At Apple's 23rd Worldwide Developers Conference, held yesterday in San Francisco, two bike shops were highlighted.

Apple’s WWDC plugs bike shops

Scott Forstall, Apple’s senior vice president of iOS software, can be seen below showing off the new version of the Maps app on the iOS6 mobile operating system at the company’s Worldwide Developers Conference in San Francisco. He uses Citizen Chain Cycles of San Francisco to demo how users will find businesses on Maps.

Apple says Maps will be “the most beautiful, powerful mapping service ever.”

It will feature turn-by-turn directions for motorists – licensed from TomTom – and will flag iPhone apps that give similar directions for walkers, cyclists and users of public transport.

The industry-funded Bike Hub app works on Androids and iPhones.

On Apple’s website for iOS6 another bike shop is plugged, DD Cycles, also of San Francisco.

iOS6 is scheduled for release in the Autumn.

A video of a mountain bike ride was also present in the WWDC presentation for Apple’s new MacBook Pro laptop.

Such use of bikes – and bike shops – is nothing new: Apple has used bicycles in its marketing for many years. Perhaps this is a recognition the company was nearly known as ‘Bicycle’?

Andy Hertzfeld, one of the Apple techies that helped develop the Macintosh, says this on Apple history site

“Jef Raskin [father of the Macintosh] chose the name ‘Macintosh’, after his favorite kind of apple, so when Jef was forced to go on an extended leave of absence in February 1981, Steve Jobs and Rod Holt decided to change the name of the project, partially to distance it from Jef.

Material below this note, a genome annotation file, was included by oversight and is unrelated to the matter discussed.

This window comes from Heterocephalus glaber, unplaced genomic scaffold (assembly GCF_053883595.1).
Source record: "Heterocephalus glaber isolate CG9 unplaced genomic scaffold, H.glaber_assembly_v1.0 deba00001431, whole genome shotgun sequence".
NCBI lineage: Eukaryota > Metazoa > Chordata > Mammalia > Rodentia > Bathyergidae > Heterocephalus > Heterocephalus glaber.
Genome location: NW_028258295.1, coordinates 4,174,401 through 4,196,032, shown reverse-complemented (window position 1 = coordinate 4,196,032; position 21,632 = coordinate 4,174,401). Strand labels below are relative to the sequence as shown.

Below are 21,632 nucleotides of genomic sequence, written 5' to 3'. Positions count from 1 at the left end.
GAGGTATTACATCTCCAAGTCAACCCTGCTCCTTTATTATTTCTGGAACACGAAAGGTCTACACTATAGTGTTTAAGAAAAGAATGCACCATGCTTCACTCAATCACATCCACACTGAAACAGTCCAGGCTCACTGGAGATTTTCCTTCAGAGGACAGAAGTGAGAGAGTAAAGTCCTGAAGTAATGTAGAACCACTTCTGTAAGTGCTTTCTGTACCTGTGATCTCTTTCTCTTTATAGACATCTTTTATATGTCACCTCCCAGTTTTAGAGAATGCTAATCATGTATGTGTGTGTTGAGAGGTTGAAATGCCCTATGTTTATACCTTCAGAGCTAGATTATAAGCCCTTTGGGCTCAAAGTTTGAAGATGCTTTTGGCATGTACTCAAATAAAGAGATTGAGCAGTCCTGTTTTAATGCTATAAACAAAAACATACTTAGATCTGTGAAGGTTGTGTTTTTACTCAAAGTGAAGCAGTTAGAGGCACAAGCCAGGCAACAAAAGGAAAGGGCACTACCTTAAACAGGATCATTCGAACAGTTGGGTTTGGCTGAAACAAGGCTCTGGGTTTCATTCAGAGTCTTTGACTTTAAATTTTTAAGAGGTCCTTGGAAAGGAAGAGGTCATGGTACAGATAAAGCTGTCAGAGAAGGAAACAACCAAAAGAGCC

“Apple had recently taken out a two page ad in Scientific American, featuring quotes from Steve Jobs about the wonders of personal computers. The ad explained how humans were not as fast runners as many other species, but a human on a bicycle beat them all.

“Personal computers were ‘bicycles for the mind.’”

“A month or so after Jef’s departure, Rod Holt announced to the small design team that the new code name for the project was ‘Bicycle’, and that we should change all references to ‘Macintosh’ to ‘Bicycle’.

“Rod’s edict was never obeyed. Somehow, Macintosh just seemed right. It was already ingrained with the team, and the ‘Bicycle’ name seemed forced and inappropriate, so no one but Rod ever called it ‘Bicycle’. For a few weeks, Rod would reprimand anyone who called it “Macintosh” in his presence, but the new name never acquired any momentum.”

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